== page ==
A Bimble about in Looe, Cornwall with The Scotties
This morning we started a tiny tour of Cornwall with Looe. After parking we bimbled over the bridge, too in the typical scenery and headed toward the beach.
We passed the War Memorial, and on the High Street – Pepe’s Tex-Mex Kitchen and Chris took in the variety of pasties in the window of ‘Official Winners of the 2017 World Pasty Championships......
........and what a selection, aroma divine.
The lovely little 15th Century Museum.
The Finbaker Cannon: This gun was “fished” out of Looe Bay during the last century. It is believed to have belonged to a Seventeenth Century Swedish warship. Finbaker (pronounced Finbacker) was the name of a popular type of cannon of the period. For many years the gun was used, upended, as a bollard on the old quay. Before that it was thought that it was one of the six guns which stood on the seafront during the Napoleonic wars to scare off the French.
The barrel weighs half a ton. The carriage is modern, built by a local craftsman, George Whitehead, to an old design researched by local historian, Bernie Doyle, who built the model of “The George” in the museum.
Nice to see that despite being off-season, there were quite a few on the sandy beach.
We went round the corner, passing The Old Lifeboat Station to the current Station where we saw amazing facts and figures of the RNLI (Royal National Lifeboat Institution).
On the wall was a poster showing all the different classes of rescue craft and the impressive Tamar Class taking a big wave.
The costs of running this important service are huge, the Tamar Class above costing two and a half million pounds to build and kit out.
To the left as we entered was this pairing, a small working girl and her steed.
‘D’ Class Inflatable Lifeboat. D 741 ‘Ollie Naismith’ entered service November 2010. An inflatable lifeboat first developed at the RNLI Inshore Centre in 1963, the class has continually evolved. Powered by a single 50hp immersion-proof engine it has a maximum speed of 25 knots with a duration of 3 hours. It carries a crew of 2 or 3, with a survivor capacity of 5.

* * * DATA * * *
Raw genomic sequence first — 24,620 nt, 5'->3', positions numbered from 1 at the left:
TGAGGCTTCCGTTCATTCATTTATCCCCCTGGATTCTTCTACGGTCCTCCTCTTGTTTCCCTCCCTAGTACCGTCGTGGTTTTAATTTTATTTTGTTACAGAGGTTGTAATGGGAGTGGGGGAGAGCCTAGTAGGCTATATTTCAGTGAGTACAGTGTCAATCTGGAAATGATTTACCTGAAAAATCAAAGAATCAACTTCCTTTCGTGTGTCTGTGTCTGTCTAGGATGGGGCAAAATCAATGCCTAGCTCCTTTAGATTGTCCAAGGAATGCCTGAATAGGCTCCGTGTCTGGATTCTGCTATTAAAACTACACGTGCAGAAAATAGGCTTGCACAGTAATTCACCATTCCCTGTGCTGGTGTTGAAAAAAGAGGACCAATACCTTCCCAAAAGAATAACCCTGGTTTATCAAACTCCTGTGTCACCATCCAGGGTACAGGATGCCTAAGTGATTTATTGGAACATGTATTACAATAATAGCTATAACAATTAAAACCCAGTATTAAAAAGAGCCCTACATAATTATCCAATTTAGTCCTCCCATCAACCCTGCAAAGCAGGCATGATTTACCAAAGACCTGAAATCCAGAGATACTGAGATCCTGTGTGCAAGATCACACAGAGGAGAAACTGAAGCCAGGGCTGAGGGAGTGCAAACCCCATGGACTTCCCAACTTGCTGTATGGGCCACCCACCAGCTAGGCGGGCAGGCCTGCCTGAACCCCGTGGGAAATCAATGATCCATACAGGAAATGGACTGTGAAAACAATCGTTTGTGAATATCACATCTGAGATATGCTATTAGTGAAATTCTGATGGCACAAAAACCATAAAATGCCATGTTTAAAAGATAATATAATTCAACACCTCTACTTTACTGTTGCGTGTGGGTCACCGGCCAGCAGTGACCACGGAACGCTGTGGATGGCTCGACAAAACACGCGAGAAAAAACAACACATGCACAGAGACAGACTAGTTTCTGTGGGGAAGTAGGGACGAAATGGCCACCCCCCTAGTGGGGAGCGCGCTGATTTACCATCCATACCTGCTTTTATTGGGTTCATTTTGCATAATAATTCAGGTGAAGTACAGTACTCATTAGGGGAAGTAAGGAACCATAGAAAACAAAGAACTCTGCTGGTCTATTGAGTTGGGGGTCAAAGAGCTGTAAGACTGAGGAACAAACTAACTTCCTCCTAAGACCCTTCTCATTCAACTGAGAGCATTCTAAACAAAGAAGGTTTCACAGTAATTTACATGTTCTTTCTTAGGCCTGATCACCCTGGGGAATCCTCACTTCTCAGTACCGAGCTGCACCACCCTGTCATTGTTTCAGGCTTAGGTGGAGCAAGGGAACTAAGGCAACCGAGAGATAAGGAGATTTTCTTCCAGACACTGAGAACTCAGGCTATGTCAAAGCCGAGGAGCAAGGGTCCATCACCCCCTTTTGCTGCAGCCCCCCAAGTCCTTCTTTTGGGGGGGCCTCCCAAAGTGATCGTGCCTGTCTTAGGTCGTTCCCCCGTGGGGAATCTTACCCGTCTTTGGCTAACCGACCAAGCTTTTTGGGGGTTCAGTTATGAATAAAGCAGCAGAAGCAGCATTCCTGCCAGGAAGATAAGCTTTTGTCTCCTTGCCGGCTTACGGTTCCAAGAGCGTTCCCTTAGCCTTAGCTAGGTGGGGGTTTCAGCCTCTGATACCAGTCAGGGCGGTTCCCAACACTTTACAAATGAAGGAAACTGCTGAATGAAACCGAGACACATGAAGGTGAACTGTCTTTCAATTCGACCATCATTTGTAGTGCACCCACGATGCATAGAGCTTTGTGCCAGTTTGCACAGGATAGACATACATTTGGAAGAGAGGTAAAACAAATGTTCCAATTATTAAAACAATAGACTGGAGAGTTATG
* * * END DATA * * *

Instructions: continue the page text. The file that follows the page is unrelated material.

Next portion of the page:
Length: 5m. Beam: 2m. Displacement: 400kg. Construction: Hypalon-coated polyester. Sponsons have 7 compartments.
Equipment includes VHF radio, night vision equipment, satellite navigation, oars, kedge anchor & towing lines, stopwatch & binoculars, first-aid and oxygen kit, spare life-jackets, stretcher & casualty protection gear, spare propeller, radio mast, flares, fire extinguisher, torch, knives &tools.
Replacement cost £41,000.
‘Ollie Naismith’ in action.
On the right of the Station, an impressive steed called Sheila and Dennis Tongue II, an Atlantic 85 ‘B’ Class Inshore Lifeboat. In service at Looe Lifeboat Station since September 2016. A rigid inflatable lifeboat developed at the RNLI Inshore Centre at Cowes in 2005. Powered by twin 115hp 4-stroke immersion-proof engines it has a maximum speed of 35 knots with a duration of 2.5 hours (fuel capacity 210 litres). It carries a crew of four seated by the central console. Equipment includes VHF radio, GRP chart plotter, first-aid and oxygen kit.
Length:8.44. Beam: 2.85m. Draught: 0.53m. Displacement: 1.8 tonnes.
Construction: Hull – carbon fibre and foam core laminate, structure includes epoxy glass and foam sandwich layup. Inflatable collar – hypalon-coated nylon. Survivor capacity: 20.
Replacement cost £214,000.
We wandered to the rear of the Station and the Sheila and Dennis Tongue II on the wall was a picture of this incredible craft in action.
At the back, an even more incredible beast.
Talus MB-4H Tractor. Jointly developed by RNLI & Clayton Engineering Ltd, of Knighton, Powys. First tractor on station in 1990 (New Brighton).
Can be safely operated to a depth of 1.6m in level sea conditions. Weight: 9.38 tonnes. Propulsion: 4 wheel drive. Engine: Caterpillar 3114, 4 cylinder, 105hp- Diesel Turbo. Max. Speed: 22mph. Winch Wire Pull: 5 tonnes.
In the event of the machine getting into difficulties it can be battened down and left on the sea bed and recovered at low tide. The cab is specially designed to fully flood in order to provide stability, when submerged
More incredible ‘in action’ shots.
On our way back to the car we took some more pictures of the very, very photogenic Looe.
ALL IN ALL LOOE REMAINS A VERY PICTURESQUE LITTLE TOWN
NICE TO SEE THE CHANGES